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The Nonproliferation Treaty

  • Glenn T. Seaborg
  • Benjamin S. Loeb

Abstract

The successful negotiation of the multilateral Nonproliferation Treaty (NPT) was the crowning achievement of the Johnson administration in arms control. The negotiation was a very arduous and complex process, made so largely by the fact that while the superpowers were the treaty’s principal architects, its main objects were the nonnuclear weapon countries of the world. The chief purpose of the treaty, from the superpowers’ point of view, was to make sure that the nonnuclears stayed that way. Added to the familiar task of reconciling their own different approaches, therefore, the United States and the Soviet Union in this case had the problem of overcoming the reservations, anxieties, and suspicions of a large number of other countries. To accomplish this, the superpowers had to accept some compromise treaty provisions that were not entirely to their liking.2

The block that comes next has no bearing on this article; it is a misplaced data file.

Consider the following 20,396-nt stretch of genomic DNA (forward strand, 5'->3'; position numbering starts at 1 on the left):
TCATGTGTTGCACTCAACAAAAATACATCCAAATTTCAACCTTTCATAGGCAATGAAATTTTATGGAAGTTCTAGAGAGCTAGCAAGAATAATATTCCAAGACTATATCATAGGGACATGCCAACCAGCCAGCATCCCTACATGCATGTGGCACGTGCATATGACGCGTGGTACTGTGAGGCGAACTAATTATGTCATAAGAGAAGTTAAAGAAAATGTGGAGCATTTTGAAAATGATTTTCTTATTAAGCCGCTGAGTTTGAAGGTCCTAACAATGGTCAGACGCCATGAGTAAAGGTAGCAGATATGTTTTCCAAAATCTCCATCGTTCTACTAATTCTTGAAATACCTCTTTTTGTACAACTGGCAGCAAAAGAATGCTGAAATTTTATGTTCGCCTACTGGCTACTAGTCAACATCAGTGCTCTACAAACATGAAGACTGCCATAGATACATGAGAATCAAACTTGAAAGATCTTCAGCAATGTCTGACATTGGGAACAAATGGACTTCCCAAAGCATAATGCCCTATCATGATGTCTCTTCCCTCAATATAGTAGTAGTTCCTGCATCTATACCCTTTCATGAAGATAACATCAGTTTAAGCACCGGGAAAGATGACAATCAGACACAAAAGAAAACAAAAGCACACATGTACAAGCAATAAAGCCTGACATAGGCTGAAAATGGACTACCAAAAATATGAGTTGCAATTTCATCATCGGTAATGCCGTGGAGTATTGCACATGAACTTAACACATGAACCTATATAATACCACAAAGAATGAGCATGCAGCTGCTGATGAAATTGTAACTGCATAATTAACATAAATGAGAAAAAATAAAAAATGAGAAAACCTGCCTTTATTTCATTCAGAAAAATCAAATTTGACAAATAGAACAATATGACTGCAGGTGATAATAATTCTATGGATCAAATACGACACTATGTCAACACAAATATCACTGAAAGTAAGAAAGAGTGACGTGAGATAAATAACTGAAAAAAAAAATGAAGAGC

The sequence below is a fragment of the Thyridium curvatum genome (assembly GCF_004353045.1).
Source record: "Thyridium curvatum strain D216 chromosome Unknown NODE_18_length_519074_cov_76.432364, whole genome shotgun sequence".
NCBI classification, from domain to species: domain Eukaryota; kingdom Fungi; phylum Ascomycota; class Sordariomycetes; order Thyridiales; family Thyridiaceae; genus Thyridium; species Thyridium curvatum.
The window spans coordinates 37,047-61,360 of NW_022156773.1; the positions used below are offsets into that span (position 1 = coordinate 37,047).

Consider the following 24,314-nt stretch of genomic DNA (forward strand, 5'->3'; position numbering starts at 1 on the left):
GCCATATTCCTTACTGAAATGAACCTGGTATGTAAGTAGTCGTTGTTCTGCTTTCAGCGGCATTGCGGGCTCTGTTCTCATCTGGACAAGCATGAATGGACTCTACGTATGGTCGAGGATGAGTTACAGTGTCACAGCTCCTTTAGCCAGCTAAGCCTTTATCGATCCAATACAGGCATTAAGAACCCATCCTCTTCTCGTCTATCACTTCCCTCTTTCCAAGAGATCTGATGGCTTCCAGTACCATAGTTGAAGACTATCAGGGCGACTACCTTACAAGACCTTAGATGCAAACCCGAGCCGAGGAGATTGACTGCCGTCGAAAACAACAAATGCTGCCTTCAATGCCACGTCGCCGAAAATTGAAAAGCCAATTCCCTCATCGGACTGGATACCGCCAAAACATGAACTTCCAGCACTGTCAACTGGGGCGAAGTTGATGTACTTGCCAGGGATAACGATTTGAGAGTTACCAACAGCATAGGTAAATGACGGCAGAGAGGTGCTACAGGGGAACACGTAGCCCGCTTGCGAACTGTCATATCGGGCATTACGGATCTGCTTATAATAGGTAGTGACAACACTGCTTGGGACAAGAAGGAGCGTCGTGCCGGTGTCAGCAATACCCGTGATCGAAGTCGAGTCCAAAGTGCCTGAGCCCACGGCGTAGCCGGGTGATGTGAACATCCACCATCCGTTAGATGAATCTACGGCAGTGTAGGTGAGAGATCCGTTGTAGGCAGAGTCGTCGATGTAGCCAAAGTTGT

Keywords

International Atomic Energy Agency Nuclear Weapon Atomic Energy Commission Nuclear Weapon State Nuclear Explosive 
These keywords were added by machine and not by the authors. This process is experimental and the keywords may be updated as the learning algorithm improves.

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Copyright information

© Glenn T. Seaborg 1993

Authors and Affiliations

  • Glenn T. Seaborg
  • Benjamin S. Loeb

There are no affiliations available

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